If you’re using the technique at home of measuring your spine against the wall, you may find that you have to maneuver your spine into a position where the right parts of the spine are touching the wall. This could mean having to tip your head back so it’s touching the wall, or pulling your lower back inwards in order that the buttocks are against the wall while the lower back is not. If you’re at a point where you’re seeing few symptoms that occur with poor posture, for example the odd ache or pain, or maybe a headache from time to time, you may find that with due diligence you are able to correct the problem. This would involve needing to be checking in with your posture regularly throughout the day, especially if you have a desk job – as the day goes on and you become more tired, you may find that your posture starts to falter but it’s important to keep on top of it from the beginning and persevere as you will begin to see results once your body has strengthened its supportive muscles that allow it to stay in that position much more comfortably.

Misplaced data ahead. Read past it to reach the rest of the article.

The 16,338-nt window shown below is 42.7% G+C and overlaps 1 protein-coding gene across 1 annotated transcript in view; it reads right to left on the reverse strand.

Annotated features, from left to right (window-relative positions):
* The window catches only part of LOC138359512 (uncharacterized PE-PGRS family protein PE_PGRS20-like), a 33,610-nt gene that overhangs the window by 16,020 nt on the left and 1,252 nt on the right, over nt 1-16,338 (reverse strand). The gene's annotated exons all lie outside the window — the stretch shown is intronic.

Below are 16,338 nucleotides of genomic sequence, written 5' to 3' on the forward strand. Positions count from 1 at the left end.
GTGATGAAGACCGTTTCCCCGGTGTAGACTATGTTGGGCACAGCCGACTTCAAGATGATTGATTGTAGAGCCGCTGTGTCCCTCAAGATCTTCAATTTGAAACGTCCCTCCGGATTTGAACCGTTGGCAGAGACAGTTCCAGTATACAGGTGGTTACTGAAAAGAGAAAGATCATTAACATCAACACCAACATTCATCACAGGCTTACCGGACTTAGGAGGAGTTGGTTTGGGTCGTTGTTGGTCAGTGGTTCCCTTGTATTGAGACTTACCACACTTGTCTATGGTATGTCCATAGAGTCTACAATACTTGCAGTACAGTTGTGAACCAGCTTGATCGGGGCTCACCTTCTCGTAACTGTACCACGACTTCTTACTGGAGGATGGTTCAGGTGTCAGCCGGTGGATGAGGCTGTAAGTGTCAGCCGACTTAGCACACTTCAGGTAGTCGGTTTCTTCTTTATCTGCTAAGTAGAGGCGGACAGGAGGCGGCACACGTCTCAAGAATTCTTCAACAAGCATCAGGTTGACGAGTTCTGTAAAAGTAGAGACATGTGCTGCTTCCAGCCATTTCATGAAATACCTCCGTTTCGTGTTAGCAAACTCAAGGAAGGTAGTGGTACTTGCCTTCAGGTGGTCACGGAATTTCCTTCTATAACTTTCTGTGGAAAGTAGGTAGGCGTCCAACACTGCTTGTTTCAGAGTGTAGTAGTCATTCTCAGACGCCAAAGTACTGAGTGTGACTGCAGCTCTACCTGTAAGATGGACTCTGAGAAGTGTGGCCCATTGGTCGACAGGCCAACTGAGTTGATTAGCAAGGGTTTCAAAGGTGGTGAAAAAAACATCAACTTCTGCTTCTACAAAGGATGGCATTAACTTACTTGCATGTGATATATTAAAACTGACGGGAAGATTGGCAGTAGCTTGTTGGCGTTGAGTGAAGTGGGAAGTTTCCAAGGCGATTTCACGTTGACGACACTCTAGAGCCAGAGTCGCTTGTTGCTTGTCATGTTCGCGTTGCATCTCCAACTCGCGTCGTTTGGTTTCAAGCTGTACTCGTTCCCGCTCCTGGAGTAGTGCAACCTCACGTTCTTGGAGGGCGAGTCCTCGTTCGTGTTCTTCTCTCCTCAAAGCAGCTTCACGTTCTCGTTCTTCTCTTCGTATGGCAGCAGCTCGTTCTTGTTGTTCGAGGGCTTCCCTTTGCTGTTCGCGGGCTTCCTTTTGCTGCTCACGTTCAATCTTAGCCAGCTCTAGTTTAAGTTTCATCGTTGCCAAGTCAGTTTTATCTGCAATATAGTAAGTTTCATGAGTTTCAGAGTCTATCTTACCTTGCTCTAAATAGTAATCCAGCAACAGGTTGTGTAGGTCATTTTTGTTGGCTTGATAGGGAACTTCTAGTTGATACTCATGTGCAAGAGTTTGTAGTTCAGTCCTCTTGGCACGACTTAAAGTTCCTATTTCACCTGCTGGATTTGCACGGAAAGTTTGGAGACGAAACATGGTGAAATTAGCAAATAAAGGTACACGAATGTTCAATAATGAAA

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Specialist & Targeted Treatment
If however you’re finding that you’ve been experiencing pain on a regular basis in your back or neck, or you’re noticing a lot more difficulty in correcting your spine – it may be best to seek the help of a local osteopath or chiropractor who can give you the best advice as to how to correct your spine. At The Mayfair Clinic, we use a specialised series of orthopaedic tests that can help us to determine what kind of problem you may have with your spine. With our in-depth knowledge of the spine and ability to actually measure your spinal curves with x-rays, we are able to see specifically what needs to be rectified in order to give you a healthier spine in the long-term.
If you’re based in the London area, are looking for a professional and expert team to assess your spine or are looking for treatment to target specific issues that you know exist in your spine – we can help. Contact our team today either by calling the clinic on 0203 947 3222 or you can email us with details of your problem to firstname.lastname@example.org to book your first visit. Within your first appointment with us we offer an examination, complete with x-ray imaging if clinically relevant to carefully analyse and better understand your spine, which allows us to also provide you with a diagnosis and your first treatment.